When talking about corporate image, we also mean the design embodied in the company logo itself. The process of creating this logo starts with an analysis and the subsequent development of the values that represent the company. It is at this stage that the choice of a logotype comes into play, representing both the naming of the company and the product and pictogram that completes the representation, which then becomes the overall image that the market perceives of the company. Just as it does for most of us, sooner or later, the time comes when both the corporate image and the logo need restyling!
This was also true in Pakelo’s case. This is understandably a very delicate operation, especially when the graphic style is radically changed.
The original Pakelo trademark dates back to 1968, when it was designed by the architect, Solero, in a style that was very much in vogue at the time. The typeface had a very square font and lettering with the “e” connected to the “l” and with a large “K” in the centre, and a contrasting shadow that replicated the lettering. The colours chosen for the words were black and white while red was used for the background which over time became the company’s hallmark colour. The words MOTOR OIL in capital letters were written under “pakelo” to complete the logo.
The logo was used on all the packaging for decades until the time came to consider restyling it. The design, in fact, very much reflected the standards of the 1970s with bold lines and sharp edges contrasting the rounded letters. This style, however, did not make the logo very easy to read and Pakelo was often confused with “pakedo”. Moreover, the words “Motor Oil” were somewhat limiting compared to the company’s actual business scope. It gave the impression that we only produced motor oil.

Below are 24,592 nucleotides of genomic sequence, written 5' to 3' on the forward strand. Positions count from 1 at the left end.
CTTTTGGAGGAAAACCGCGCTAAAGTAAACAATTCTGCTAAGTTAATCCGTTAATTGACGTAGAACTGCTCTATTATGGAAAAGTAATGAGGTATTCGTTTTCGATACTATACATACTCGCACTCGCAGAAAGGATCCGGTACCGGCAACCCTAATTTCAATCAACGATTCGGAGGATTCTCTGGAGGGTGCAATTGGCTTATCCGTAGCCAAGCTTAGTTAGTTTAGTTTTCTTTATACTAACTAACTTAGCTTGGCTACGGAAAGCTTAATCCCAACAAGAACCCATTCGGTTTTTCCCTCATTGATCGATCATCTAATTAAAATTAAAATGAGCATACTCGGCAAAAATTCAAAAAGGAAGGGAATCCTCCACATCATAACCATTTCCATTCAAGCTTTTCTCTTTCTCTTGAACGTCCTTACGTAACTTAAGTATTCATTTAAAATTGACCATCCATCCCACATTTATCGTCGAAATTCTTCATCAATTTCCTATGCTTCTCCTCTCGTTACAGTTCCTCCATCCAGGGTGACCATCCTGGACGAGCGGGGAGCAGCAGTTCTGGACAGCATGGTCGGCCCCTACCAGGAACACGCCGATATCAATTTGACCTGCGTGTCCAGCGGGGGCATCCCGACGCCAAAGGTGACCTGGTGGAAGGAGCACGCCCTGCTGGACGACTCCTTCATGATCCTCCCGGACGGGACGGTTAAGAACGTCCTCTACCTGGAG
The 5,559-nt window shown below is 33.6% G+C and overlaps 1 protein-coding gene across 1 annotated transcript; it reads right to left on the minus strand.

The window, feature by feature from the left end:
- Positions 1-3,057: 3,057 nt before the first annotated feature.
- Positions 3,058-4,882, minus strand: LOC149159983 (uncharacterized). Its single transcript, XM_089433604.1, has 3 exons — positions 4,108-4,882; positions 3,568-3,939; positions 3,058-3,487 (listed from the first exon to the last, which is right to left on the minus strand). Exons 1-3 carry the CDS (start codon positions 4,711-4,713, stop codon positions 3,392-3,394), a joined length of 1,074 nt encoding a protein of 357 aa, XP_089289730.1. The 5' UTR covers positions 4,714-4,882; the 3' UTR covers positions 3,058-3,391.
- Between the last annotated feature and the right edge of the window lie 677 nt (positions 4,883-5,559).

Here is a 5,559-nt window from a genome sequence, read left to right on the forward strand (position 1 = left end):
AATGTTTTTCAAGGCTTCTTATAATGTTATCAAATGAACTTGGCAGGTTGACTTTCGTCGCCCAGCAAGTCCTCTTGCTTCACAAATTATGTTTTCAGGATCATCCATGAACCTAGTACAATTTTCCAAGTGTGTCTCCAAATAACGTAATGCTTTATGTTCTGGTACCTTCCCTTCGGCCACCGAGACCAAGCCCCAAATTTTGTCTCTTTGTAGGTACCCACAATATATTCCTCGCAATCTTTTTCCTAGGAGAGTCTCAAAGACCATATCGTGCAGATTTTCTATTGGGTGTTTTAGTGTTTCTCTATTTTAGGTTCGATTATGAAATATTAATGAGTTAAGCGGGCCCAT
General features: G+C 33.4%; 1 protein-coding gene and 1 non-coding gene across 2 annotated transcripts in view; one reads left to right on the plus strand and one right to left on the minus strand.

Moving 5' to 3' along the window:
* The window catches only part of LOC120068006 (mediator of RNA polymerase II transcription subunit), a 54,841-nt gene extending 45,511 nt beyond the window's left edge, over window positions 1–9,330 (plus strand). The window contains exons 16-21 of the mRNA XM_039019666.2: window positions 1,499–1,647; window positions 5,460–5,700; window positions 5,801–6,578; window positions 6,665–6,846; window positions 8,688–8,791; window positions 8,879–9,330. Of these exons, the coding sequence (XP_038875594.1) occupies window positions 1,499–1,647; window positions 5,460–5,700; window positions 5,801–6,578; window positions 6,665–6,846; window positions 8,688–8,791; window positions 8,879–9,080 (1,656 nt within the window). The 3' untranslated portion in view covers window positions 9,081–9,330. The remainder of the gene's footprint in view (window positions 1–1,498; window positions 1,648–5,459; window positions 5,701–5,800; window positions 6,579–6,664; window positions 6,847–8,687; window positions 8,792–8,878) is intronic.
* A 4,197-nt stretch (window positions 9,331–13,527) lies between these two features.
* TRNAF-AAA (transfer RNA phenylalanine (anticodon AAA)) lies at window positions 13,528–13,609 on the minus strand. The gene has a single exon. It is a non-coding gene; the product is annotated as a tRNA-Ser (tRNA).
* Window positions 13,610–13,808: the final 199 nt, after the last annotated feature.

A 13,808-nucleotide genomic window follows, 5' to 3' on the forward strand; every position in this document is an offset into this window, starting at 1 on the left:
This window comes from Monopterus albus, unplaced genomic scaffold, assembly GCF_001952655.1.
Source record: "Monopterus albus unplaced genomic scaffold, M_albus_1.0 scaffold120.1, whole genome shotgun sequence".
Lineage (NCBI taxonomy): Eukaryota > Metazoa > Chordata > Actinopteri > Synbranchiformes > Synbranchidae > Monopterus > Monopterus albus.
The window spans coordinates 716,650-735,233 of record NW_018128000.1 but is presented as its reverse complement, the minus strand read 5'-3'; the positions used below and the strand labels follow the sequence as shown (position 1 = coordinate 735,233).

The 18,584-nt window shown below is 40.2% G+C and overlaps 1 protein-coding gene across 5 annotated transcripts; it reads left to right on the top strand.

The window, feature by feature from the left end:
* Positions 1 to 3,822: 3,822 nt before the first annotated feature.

"So, it became necessary to change something. At that time, we weren't large enough to afford a graphics agency and, as many companies of the Veneto region, we did the best we could with our own resources. I still remember it like it was yesterday. I was on holiday in the mountains and I started jotting down sketches with no clear idea."
My first priority was to make the word Pakelo more legible so it wouldn’t run the risk of being read incorrectly, as well as to try to make it easier to reproduce in prints or embroidery.
Says Rino Polacco, Pakelo’s Marketing Director.
"I started with a font called Impact, a distinctive typeface, so that it would convey the right sense of strength and power to the logo. I then tried to use the same colours: the red background, the word pakelo in white with a black outline, but without the shadow effect, to give the logo a cleaner look. Lastly, the words Motor Oil were replaced by Lubricants to encompass the broader sense of our business and not just limited to motor oil. The final result satisfied me very much. The legibility was significantly improved even though the logo was different.
My father, Giuseppe, and uncle Elio were not very keen on the change, both because of a question of tradition, but also because of the risk that customers would no longer identify the company with the new logo. In the end, the final sketch ended up in a drawer for several years!
It was only later that the need for a new Pakelo logo arose. To meet the needs of the new single-brand championship Maserati Trofeo in the role of technical sponsors, the company needed a logo changed in a Racing key."
What better opportunity than this! So, in December 2002, when the new racing car was introduced for the Maserati Trofeo single-brand championship at the Bologna MotorShow, the Pakelo logo with its new graphics also made its official debut. The positive feedback that we subsequently received from visitors made us realise that we were on the right track. Shortly after, the transition to the new restyling was automatic and the logo was gradually replaced on all the company’s packaging and the official documents. The rest is more recent history for all to see.
Legend has it that Giuseppe Polacco’s daughter, Chiara, when was little couldn’t pronounce the surname “Polacco”, mispronounced it as “Pàchelo”. It was then adopted as a new term that later became Pakelo. The “K” was used to give it a more international pronunciation. Truth or fiction? It remains a bit of a mystery, but we like to think, however, that the family is behind everything, even the company’s “secrets”.
From left to right: the owners Aldo, Rino and Alberto Polacco.
(2005 - Maserati SpA headquarters, Modena)